Monday, October 1, 2007

Welcome Purists, Semi-Traditionalists, and People

As I've mentioned, the students who started the Southwestern Folk Festival were on a voyage of discovery, not a display of their expertise. They looked at what was going on in the rest of the country and came up with their own approach. The following is the welcome page, quoted in full, from the packet that was handed out to all attendees - even the title of the page is significant:

" Welcome Purists, Semi-Traditionalists, and People" by Sam Ontjes, festival director

"From everyone who worked so hard on the Southwestern Folk Festival to everyone who came - welcome! I don't think any of us realized how much work would be involved. To represent all phases of American folk music in a three day festival would be virtually impossible. The possibility of such an endeavor in three weeks would be unlikely. Furthermore, the festival planning committee is by no means a group of expert folklorists, but rather a group of highly interested students who want to know more about the rich and oftentimes neglected culture in which we live. Our goal has been to accumulate a representative sampling of American folk music with what limited resources we had, and to make it available to the public for the sake of instruction as well as entertainment.

"In doing this and trying to be honest, we ran into the same problem with which folk festival committees have been confronted from Newport to Monterrey - that is, agreeing on a definition of folk music. With all due regard to the serious folklorist and the ethnologist, we have deemed it necessary to broaden our definition of folk music to include all working songs, love songs, cradle songs, drinking songs, patriotic songs, dancing songs and narrative songs which deal with people in general. From the participants of this festival, you can expect to hear traditional as well as contemporary music. The purist might argue that nothing written in the last thirty years can be considered a folk song. The folk process, however, did not end thirty years ago. It continues today, in spite of automation, jet planes and Metrocal. During the recent "folk boom" , Big Bill Broonzy was asked if he considered all of the songs he was doing to be folk music. He replied with a grin, "I never heard a horse sing any of them". Along the same line, Pete Seeger has said, "Let's quit arguing and sing"."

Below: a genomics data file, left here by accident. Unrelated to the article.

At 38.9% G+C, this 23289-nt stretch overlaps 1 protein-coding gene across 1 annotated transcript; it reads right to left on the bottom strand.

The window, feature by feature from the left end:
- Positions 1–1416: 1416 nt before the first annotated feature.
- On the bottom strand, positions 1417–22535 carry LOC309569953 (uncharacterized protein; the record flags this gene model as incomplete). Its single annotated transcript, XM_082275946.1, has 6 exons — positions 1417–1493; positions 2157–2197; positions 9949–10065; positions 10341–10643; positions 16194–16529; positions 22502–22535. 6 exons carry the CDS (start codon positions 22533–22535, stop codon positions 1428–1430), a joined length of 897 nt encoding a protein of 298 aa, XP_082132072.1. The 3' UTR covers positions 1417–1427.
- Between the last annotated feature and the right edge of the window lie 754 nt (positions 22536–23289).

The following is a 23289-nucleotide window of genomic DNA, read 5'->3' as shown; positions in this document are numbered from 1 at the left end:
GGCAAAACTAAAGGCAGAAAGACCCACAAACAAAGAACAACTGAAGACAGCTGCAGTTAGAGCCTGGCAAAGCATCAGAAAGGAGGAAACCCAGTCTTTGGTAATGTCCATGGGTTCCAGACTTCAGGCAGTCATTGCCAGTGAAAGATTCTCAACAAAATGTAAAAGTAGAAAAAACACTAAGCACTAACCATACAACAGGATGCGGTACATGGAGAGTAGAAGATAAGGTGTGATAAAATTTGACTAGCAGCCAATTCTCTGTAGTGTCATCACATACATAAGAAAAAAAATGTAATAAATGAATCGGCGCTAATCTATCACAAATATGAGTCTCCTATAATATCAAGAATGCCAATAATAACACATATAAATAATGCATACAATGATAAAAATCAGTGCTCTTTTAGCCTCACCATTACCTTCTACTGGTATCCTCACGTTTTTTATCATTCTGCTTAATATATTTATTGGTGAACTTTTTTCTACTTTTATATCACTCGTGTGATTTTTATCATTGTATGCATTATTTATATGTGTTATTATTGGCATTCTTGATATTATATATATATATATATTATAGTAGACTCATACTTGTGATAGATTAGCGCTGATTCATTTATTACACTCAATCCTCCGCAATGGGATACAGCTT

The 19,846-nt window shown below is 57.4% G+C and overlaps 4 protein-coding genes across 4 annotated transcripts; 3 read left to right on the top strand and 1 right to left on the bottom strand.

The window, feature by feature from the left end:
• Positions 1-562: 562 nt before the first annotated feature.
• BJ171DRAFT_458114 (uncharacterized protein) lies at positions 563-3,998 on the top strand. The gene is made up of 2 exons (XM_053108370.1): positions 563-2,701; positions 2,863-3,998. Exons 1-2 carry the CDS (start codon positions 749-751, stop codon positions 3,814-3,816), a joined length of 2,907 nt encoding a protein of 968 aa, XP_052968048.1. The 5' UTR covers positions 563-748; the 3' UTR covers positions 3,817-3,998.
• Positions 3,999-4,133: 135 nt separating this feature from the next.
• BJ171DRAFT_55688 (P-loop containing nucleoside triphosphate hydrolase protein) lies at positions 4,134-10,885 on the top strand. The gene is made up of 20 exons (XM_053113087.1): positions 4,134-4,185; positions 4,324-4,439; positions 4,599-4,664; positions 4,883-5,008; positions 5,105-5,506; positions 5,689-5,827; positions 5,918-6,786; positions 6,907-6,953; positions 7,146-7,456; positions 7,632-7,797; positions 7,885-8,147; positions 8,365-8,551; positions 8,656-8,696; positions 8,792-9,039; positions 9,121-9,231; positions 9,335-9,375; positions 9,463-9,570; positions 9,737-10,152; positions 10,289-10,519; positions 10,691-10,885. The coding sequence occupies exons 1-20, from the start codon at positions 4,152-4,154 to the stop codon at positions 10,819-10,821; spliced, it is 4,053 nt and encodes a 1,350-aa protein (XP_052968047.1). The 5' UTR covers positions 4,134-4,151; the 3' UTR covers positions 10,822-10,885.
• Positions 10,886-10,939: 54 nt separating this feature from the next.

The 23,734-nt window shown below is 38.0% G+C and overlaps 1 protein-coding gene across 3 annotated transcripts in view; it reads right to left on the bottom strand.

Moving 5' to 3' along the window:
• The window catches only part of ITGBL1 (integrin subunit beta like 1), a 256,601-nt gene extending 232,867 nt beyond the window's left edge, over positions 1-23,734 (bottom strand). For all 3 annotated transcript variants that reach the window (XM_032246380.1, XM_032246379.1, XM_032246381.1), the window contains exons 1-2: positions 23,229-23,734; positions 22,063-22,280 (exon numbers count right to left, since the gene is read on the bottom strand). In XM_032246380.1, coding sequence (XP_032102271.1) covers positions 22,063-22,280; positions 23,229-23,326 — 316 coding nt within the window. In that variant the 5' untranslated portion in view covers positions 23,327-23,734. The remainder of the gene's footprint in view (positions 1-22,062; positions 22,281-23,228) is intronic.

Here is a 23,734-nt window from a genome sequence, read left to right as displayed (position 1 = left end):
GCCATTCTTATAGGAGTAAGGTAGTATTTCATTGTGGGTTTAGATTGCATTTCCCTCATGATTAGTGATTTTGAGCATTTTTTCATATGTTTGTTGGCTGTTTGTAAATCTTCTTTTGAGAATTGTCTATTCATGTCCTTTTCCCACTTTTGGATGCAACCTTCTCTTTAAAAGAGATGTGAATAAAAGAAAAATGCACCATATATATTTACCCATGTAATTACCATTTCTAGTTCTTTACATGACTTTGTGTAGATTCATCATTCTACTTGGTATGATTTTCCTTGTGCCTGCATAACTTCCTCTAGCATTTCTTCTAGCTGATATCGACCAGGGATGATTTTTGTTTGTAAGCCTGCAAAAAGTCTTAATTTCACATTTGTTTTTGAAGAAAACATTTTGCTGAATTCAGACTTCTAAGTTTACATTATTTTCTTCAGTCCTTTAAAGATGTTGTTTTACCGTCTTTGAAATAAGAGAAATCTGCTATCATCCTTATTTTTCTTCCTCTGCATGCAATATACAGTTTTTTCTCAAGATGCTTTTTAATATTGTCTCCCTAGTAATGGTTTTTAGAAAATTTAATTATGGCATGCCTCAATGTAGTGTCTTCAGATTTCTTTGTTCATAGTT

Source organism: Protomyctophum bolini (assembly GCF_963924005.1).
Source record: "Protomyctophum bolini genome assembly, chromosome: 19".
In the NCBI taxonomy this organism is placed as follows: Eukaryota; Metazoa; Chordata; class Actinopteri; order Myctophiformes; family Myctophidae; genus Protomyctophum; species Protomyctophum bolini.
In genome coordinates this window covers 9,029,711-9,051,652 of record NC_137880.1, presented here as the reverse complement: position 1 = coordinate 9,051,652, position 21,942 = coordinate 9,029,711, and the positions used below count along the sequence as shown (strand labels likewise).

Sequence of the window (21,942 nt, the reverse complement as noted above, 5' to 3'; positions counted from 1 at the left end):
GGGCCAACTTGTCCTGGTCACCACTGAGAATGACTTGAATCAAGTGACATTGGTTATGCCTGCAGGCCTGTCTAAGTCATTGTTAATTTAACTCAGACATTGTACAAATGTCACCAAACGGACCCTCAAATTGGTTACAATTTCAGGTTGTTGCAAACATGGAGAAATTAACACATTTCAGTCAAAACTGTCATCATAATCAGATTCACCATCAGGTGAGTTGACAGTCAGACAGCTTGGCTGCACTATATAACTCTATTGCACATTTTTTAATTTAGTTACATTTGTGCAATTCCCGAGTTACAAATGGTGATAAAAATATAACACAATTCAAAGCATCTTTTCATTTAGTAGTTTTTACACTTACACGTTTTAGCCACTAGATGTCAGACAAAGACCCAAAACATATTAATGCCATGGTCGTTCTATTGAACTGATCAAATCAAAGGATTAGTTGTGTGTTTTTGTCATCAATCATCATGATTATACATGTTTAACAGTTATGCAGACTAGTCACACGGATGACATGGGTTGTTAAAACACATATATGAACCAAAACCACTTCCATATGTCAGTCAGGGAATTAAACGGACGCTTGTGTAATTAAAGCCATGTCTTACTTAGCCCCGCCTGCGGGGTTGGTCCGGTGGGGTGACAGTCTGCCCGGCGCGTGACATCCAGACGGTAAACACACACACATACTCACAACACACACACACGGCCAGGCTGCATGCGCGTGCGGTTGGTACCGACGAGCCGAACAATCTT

"Whether considering a primitive Appalachian ballad or a more contemporary topical song, we hope you will accept the music for what it is - a segment of American history. You can expect to hears songs about all kinds of folk from all types of ethnic backgrounds. The average listener isn't expected to be wildly enthusiastic about everything he hears, but we hope he will listen. In this sense, the success of the Southwestern festival depends upon the listener. With your ideas and suggestions, we hope that this might become an annual event.

We're glad to be here, and we hope you're glad you came."

Forty years later, they're still coming. I think Sam and his fellow committee members should be right proud.

Tomorrow, another slightly more academic definition of folk music, taken from the same festival packet.


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